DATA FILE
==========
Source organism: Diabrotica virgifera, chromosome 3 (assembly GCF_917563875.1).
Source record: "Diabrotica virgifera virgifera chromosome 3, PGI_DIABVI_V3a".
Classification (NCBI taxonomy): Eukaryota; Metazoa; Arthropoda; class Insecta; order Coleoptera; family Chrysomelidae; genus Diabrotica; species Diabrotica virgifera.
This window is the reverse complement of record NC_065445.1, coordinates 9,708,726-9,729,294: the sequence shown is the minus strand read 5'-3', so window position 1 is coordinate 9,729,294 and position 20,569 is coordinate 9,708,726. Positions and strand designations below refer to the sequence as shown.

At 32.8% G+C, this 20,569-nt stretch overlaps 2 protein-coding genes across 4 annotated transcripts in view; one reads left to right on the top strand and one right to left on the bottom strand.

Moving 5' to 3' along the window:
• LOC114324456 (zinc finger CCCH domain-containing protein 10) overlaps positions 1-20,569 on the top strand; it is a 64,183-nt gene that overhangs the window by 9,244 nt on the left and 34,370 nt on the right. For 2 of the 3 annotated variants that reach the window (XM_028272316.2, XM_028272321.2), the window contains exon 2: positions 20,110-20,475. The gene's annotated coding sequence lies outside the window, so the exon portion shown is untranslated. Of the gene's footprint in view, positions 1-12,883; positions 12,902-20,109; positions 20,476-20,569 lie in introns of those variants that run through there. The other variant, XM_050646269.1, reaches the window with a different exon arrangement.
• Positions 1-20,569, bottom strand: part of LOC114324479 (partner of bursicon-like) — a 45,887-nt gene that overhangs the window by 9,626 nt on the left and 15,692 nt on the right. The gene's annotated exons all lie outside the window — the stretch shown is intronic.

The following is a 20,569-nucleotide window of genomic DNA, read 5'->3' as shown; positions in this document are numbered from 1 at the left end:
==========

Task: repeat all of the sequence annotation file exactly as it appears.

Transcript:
Source organism: Diabrotica virgifera, chromosome 3 (assembly GCF_917563875.1).
Source record: "Diabrotica virgifera virgifera chromosome 3, PGI_DIABVI_V3a".
Classification (NCBI taxonomy): Eukaryota; Metazoa; Arthropoda; class Insecta; order Coleoptera; family Chrysomelidae; genus Diabrotica; species Diabrotica virgifera.
This window is the reverse complement of record NC_065445.1, coordinates 9,708,726-9,729,294: the sequence shown is the minus strand read 5'-3', so window position 1 is coordinate 9,729,294 and position 20,569 is coordinate 9,708,726. Positions and strand designations below refer to the sequence as shown.

At 32.8% G+C, this 20,569-nt stretch overlaps 2 protein-coding genes across 4 annotated transcripts in view; one reads left to right on the top strand and one right to left on the bottom strand.

Moving 5' to 3' along the window:
• LOC114324456 (zinc finger CCCH domain-containing protein 10) overlaps positions 1-20,569 on the top strand; it is a 64,183-nt gene that overhangs the window by 9,244 nt on the left and 34,370 nt on the right. For 2 of the 3 annotated variants that reach the window (XM_028272316.2, XM_028272321.2), the window contains exon 2: positions 20,110-20,475. The gene's annotated coding sequence lies outside the window, so the exon portion shown is untranslated. Of the gene's footprint in view, positions 1-12,883; positions 12,902-20,109; positions 20,476-20,569 lie in introns of those variants that run through there. The other variant, XM_050646269.1, reaches the window with a different exon arrangement.
• Positions 1-20,569, bottom strand: part of LOC114324479 (partner of bursicon-like) — a 45,887-nt gene that overhangs the window by 9,626 nt on the left and 15,692 nt on the right. The gene's annotated exons all lie outside the window — the stretch shown is intronic.

The following is a 20,569-nucleotide window of genomic DNA, read 5'->3' as shown; positions in this document are numbered from 1 at the left end: